Farther Away Audible Audiobook – Unabridged
The new book of essays from Jonathan Franzen, author of Freedom. Jonathan Franzen’s Freedom was the runaway most-discussed novel of 2010, an ambitious and searching engagement with life in America in the 21st century. Now, a new collection of Franzen’s non-fiction brings fresh demonstrations of his vivid, moral intelligence, confirming his status not only as a great American novelist but also as a master noticer, social critic, and self-investigator. In Farther Away, which gathers together essays and speeches written mostly in the past five years, the writer returns with renewed vigour to the themes, both human and literary, that have long preoccupied him. Whether recounting his violent encounter with bird poachers in Cyprus, examining his mixed feelings about the suicide of his friend and rival David Foster Wallace, or offering a moving and witty take on the ways that technology has changed how people express their love; these pieces deliver on Franzen’s implicit promise to conceal nothing from the reader.
Taken together, these essays trace the progress of unique and mature mind wrestling with itself, with literature, and with some of the most important issues of our day. Farther Away is remarkable, provocative, and necessary.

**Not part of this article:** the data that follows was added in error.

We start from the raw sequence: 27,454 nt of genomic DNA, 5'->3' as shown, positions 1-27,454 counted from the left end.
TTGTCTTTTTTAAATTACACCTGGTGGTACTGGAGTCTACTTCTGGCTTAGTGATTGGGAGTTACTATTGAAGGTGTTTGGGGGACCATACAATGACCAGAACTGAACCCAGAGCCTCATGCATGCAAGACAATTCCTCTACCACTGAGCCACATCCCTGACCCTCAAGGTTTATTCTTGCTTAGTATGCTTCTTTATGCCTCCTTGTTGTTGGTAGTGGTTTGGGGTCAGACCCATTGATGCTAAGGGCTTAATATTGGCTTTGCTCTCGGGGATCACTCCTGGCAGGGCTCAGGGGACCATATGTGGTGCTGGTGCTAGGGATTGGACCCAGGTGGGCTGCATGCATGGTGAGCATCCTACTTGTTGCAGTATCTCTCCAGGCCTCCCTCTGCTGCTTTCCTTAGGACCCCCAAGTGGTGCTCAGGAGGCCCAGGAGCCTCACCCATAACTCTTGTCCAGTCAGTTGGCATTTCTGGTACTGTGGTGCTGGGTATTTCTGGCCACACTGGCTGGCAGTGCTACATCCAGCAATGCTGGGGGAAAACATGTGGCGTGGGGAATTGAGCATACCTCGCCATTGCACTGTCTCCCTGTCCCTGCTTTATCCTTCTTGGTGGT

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|Listening Length||8 hours and 40 minutes|
|Narrator||Jonathan Franzen, Scott Shepherd|
|Audible.com.au Release Date||07 June 2012|
|Publisher||HarperCollins Publishers Limited|
|Best Sellers Rank|| 111,187 in Audible Books & Originals (See Top 100 in Audible Books & Originals) |
235 in Literary Essays
1,436 in Essays
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Top review from Australia
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His writing is excellent, outspoken, humorous, educated and skilled in every sense.
He may not be offering answers to many of the questions he posses, but this is how answers are found. By asking the right questions, which I think he is doing.
He also offers many interesting insights worthy of being read.
A thoroughly good read.
Sergiu Pobereznic (author)
Top reviews from other countries
From time to time however the essays do lose their steam a little, and there are a few reviews included, plus some of the content does feel a little rant-like, where he voices his opinions on technology and the like. For me his "How To Be Alone" collection was better than this, and his novels are light years ahead.